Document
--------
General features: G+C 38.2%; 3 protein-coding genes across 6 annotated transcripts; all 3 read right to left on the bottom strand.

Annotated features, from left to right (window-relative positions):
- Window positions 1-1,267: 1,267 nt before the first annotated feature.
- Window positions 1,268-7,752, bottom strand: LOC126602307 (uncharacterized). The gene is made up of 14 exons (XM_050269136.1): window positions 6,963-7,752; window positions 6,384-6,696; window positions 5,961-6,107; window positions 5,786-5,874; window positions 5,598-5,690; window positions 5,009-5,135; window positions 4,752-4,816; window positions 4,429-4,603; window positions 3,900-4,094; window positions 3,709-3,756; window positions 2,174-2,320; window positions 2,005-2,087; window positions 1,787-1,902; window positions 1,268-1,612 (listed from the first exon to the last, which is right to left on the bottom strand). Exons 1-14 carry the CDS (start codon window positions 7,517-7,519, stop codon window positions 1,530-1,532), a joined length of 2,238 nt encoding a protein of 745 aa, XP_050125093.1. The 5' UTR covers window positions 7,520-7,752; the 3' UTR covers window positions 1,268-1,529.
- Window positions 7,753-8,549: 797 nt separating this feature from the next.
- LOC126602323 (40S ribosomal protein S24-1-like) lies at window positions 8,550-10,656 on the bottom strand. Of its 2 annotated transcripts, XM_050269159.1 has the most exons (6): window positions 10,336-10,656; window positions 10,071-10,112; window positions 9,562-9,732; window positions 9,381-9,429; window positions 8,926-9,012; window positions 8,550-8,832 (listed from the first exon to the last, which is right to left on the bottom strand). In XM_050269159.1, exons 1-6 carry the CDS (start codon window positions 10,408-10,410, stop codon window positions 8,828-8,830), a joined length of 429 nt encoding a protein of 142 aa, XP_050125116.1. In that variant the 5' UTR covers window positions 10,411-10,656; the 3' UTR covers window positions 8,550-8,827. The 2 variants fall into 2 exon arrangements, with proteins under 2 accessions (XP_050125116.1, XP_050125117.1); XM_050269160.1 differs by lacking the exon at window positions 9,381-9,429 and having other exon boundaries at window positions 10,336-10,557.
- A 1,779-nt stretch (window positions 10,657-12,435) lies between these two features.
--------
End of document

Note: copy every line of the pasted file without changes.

General features: G+C 38.2%; 3 protein-coding genes across 6 annotated transcripts; all 3 read right to left on the bottom strand.

Annotated features, from left to right (window-relative positions):
- Window positions 1-1,267: 1,267 nt before the first annotated feature.
- Window positions 1,268-7,752, bottom strand: LOC126602307 (uncharacterized). The gene is made up of 14 exons (XM_050269136.1): window positions 6,963-7,752; window positions 6,384-6,696; window positions 5,961-6,107; window positions 5,786-5,874; window positions 5,598-5,690; window positions 5,009-5,135; window positions 4,752-4,816; window positions 4,429-4,603; window positions 3,900-4,094; window positions 3,709-3,756; window positions 2,174-2,320; window positions 2,005-2,087; window positions 1,787-1,902; window positions 1,268-1,612 (listed from the first exon to the last, which is right to left on the bottom strand). Exons 1-14 carry the CDS (start codon window positions 7,517-7,519, stop codon window positions 1,530-1,532), a joined length of 2,238 nt encoding a protein of 745 aa, XP_050125093.1. The 5' UTR covers window positions 7,520-7,752; the 3' UTR covers window positions 1,268-1,529.
- Window positions 7,753-8,549: 797 nt separating this feature from the next.
- LOC126602323 (40S ribosomal protein S24-1-like) lies at window positions 8,550-10,656 on the bottom strand. Of its 2 annotated transcripts, XM_050269159.1 has the most exons (6): window positions 10,336-10,656; window positions 10,071-10,112; window positions 9,562-9,732; window positions 9,381-9,429; window positions 8,926-9,012; window positions 8,550-8,832 (listed from the first exon to the last, which is right to left on the bottom strand). In XM_050269159.1, exons 1-6 carry the CDS (start codon window positions 10,408-10,410, stop codon window positions 8,828-8,830), a joined length of 429 nt encoding a protein of 142 aa, XP_050125116.1. In that variant the 5' UTR covers window positions 10,411-10,656; the 3' UTR covers window positions 8,550-8,827. The 2 variants fall into 2 exon arrangements, with proteins under 2 accessions (XP_050125116.1, XP_050125117.1); XM_050269160.1 differs by lacking the exon at window positions 9,381-9,429 and having other exon boundaries at window positions 10,336-10,557.
- A 1,779-nt stretch (window positions 10,657-12,435) lies between these two features.